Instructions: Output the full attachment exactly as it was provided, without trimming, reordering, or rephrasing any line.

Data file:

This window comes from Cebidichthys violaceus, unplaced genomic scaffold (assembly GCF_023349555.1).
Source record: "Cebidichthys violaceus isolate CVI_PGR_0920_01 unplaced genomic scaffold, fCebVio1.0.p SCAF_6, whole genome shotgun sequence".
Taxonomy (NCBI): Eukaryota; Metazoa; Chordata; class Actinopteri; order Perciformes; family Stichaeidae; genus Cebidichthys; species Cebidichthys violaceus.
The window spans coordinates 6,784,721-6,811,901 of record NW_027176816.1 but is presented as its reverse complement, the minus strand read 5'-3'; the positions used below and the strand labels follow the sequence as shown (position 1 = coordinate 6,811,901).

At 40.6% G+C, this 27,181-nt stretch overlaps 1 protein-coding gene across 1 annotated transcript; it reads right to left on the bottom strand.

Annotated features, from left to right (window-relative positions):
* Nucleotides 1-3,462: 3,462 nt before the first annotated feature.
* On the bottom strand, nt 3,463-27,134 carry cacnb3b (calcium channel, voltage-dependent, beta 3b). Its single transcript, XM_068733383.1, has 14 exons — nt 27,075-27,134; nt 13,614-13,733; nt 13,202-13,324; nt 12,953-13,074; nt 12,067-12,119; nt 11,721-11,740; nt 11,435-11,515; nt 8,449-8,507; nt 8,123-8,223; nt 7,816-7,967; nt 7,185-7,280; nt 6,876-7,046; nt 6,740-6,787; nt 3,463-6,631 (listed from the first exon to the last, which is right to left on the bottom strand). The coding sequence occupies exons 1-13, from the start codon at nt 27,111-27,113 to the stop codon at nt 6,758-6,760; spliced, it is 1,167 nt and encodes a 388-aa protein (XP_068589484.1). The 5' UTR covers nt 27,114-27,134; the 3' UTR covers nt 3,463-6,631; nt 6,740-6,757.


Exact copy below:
This window comes from Cebidichthys violaceus, unplaced genomic scaffold (assembly GCF_023349555.1).
Source record: "Cebidichthys violaceus isolate CVI_PGR_0920_01 unplaced genomic scaffold, fCebVio1.0.p SCAF_6, whole genome shotgun sequence".
Taxonomy (NCBI): Eukaryota; Metazoa; Chordata; class Actinopteri; order Perciformes; family Stichaeidae; genus Cebidichthys; species Cebidichthys violaceus.
The window spans coordinates 6,784,721-6,811,901 of record NW_027176816.1 but is presented as its reverse complement, the minus strand read 5'-3'; the positions used below and the strand labels follow the sequence as shown (position 1 = coordinate 6,811,901).

At 40.6% G+C, this 27,181-nt stretch overlaps 1 protein-coding gene across 1 annotated transcript; it reads right to left on the bottom strand.

Annotated features, from left to right (window-relative positions):
* Nucleotides 1-3,462: 3,462 nt before the first annotated feature.
* On the bottom strand, nt 3,463-27,134 carry cacnb3b (calcium channel, voltage-dependent, beta 3b). Its single transcript, XM_068733383.1, has 14 exons — nt 27,075-27,134; nt 13,614-13,733; nt 13,202-13,324; nt 12,953-13,074; nt 12,067-12,119; nt 11,721-11,740; nt 11,435-11,515; nt 8,449-8,507; nt 8,123-8,223; nt 7,816-7,967; nt 7,185-7,280; nt 6,876-7,046; nt 6,740-6,787; nt 3,463-6,631 (listed from the first exon to the last, which is right to left on the bottom strand). The coding sequence occupies exons 1-13, from the start codon at nt 27,111-27,113 to the stop codon at nt 6,758-6,760; spliced, it is 1,167 nt and encodes a 388-aa protein (XP_068589484.1). The 5' UTR covers nt 27,114-27,134; the 3' UTR covers nt 3,463-6,631; nt 6,740-6,757.